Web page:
Fetal alcohol spectrum disorders prevention and clinical guidelines research-workshop report

Tracey Pérez Koehlmoos*, Elizabeth Lee, Jennifer Wisdahl, Tom Donaldson

*Corresponding author for this work

Research output: Contribution to journalArticlepeer-review

1 Scopus citations


It is estimated that up to 1 in 20 people in the United States are affected by fetal alcohol spectrum disorders (FASD), an array of cognitive, emotional, physical and social disorders caused by exposure to alcohol during prenatal development. Common diagnoses encompassed within FASD include mood and behavioral disorders, memory and central nervous system deficits, attention-deficit/hyperactivity disorder (ADHD), slow growth and low body weight. While this condition affects a broad range of individuals and families, it is of particular concern in the military community, where cultural factors including an increased prevalence of alcohol misuse pose a unique set of challenges. To shed light on these issues and provide an overview of the existing research, programs, and clinical practice guidelines surrounding FASD, the Uniformed Services University of the Health Sciences (USUHS), in conjunction with FASD United, hosted the Workshop on Fetal Alcohol Spectrum Disorders Prevention and Clinical Guidelines Research on 21 September 2022 in Washington, DC. More than 50 attendees from academia, healthcare, federal agencies, and consumer advocacy organizations gathered to share research findings, lived experiences, and strategies for improving FASD prevention, diagnosis, interventions, and support. The workshop began with a series of presentations on FASD risk factors and causes, strategies for diagnosis and interventions, and impacts and lived experiences. Individuals and families affected by FASD spoke about the ways FASD, its symptoms, and the social stigma associated with it influences their daily lives, experiences at school and work, and access to healthcare. Several speakers highlighted the work of non-profit organizations and advocacy groups in supporting families affected by FASD and other challenges faced by military families more broadly. The workshop closed with a discussion of federal agency perspectives highlighting initiatives aimed at advancing research and access to care for women and families at-risk and those currently affected by FASD.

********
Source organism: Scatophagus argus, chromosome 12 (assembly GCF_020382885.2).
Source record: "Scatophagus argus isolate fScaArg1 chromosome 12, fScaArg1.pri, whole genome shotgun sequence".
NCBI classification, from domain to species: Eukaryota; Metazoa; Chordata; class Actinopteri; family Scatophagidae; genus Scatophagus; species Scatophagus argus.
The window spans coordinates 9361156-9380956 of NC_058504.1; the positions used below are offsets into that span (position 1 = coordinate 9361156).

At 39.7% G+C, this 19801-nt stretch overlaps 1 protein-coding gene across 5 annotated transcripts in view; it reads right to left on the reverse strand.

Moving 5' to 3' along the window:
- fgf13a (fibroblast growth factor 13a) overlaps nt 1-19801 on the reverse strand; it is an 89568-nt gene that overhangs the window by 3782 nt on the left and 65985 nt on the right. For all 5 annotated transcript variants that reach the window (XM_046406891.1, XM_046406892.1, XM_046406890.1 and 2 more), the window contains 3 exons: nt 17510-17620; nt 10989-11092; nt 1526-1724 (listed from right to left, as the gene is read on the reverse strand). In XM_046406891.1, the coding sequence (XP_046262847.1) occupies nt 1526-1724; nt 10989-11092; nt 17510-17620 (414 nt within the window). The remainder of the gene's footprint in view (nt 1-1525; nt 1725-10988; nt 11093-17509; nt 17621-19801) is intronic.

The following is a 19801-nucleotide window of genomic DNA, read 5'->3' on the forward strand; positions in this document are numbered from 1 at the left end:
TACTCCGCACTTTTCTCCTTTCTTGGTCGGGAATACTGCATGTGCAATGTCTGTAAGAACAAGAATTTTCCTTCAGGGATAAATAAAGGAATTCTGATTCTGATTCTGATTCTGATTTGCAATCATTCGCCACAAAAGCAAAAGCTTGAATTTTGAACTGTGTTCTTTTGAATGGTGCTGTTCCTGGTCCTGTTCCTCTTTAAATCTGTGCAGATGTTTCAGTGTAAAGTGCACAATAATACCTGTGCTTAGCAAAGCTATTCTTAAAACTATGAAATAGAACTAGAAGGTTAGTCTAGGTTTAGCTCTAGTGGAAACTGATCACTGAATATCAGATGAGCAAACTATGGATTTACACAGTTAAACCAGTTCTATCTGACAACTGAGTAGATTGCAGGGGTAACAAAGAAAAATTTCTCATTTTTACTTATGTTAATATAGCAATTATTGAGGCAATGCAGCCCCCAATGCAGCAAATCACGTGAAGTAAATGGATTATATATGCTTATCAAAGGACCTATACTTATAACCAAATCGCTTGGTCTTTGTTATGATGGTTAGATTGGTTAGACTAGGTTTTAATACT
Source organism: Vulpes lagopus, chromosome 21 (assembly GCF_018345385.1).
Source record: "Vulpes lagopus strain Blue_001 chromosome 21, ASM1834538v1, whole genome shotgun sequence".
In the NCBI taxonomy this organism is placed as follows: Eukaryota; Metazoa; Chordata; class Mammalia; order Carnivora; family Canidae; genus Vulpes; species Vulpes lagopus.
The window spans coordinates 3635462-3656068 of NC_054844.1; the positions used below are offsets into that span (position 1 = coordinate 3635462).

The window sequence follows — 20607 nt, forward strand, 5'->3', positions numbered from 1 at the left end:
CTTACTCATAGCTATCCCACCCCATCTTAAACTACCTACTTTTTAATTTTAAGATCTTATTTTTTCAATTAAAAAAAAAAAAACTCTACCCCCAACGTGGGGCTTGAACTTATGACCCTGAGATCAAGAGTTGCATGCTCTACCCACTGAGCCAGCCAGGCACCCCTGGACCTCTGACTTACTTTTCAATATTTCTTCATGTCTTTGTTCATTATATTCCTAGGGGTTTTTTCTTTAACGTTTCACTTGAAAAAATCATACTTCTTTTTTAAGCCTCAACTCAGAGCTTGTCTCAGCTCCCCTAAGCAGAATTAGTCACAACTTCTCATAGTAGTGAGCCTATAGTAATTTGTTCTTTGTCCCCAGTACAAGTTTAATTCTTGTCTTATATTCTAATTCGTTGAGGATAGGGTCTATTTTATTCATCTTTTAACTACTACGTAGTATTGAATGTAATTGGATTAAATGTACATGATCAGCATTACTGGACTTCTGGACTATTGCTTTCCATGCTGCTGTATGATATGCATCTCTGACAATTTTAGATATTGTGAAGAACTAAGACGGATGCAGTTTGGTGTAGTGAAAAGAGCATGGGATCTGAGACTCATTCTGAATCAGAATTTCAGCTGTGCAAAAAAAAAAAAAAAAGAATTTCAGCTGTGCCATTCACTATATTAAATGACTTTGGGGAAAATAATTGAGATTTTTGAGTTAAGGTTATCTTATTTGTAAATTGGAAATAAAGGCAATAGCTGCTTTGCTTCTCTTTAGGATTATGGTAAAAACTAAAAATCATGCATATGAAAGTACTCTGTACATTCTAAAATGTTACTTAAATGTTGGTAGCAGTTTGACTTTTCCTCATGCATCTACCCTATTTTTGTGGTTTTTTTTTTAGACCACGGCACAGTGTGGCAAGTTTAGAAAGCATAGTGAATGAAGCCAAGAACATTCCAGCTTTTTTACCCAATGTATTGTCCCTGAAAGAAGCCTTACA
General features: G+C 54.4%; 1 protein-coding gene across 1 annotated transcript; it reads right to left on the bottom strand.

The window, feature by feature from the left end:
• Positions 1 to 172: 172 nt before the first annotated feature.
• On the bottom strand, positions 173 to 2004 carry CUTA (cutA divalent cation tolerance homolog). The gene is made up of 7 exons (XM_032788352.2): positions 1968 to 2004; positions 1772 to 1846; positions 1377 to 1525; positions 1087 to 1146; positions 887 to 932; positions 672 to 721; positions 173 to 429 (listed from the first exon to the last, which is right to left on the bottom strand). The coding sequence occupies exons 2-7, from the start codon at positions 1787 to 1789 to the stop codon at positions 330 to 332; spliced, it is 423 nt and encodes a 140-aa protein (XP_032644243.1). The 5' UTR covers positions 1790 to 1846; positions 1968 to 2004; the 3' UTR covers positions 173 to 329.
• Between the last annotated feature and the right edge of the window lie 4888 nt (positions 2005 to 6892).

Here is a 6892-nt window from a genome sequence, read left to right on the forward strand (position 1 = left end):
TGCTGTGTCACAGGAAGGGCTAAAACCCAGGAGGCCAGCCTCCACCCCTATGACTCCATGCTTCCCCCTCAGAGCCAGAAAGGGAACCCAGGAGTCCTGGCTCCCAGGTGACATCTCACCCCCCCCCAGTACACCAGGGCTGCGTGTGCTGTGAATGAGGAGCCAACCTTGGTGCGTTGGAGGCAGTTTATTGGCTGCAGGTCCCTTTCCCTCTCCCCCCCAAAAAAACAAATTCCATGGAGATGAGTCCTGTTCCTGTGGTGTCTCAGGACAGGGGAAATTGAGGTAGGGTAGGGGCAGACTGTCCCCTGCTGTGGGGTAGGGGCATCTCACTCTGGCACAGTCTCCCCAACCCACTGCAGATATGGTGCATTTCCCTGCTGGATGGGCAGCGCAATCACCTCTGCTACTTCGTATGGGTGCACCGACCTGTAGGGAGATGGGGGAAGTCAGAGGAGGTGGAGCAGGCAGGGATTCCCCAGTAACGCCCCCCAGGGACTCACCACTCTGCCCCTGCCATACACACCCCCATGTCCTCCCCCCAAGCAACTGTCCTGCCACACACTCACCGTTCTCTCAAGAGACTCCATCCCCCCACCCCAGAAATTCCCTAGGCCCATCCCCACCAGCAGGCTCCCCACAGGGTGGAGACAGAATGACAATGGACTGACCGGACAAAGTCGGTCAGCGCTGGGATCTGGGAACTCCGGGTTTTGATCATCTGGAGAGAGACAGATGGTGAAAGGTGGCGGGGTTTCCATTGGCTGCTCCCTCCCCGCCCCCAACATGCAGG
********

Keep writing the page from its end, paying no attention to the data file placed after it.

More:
Original languageEnglish
Article number19
JournalBMC Proceedings
StatePublished - Aug 2023
Externally publishedYes


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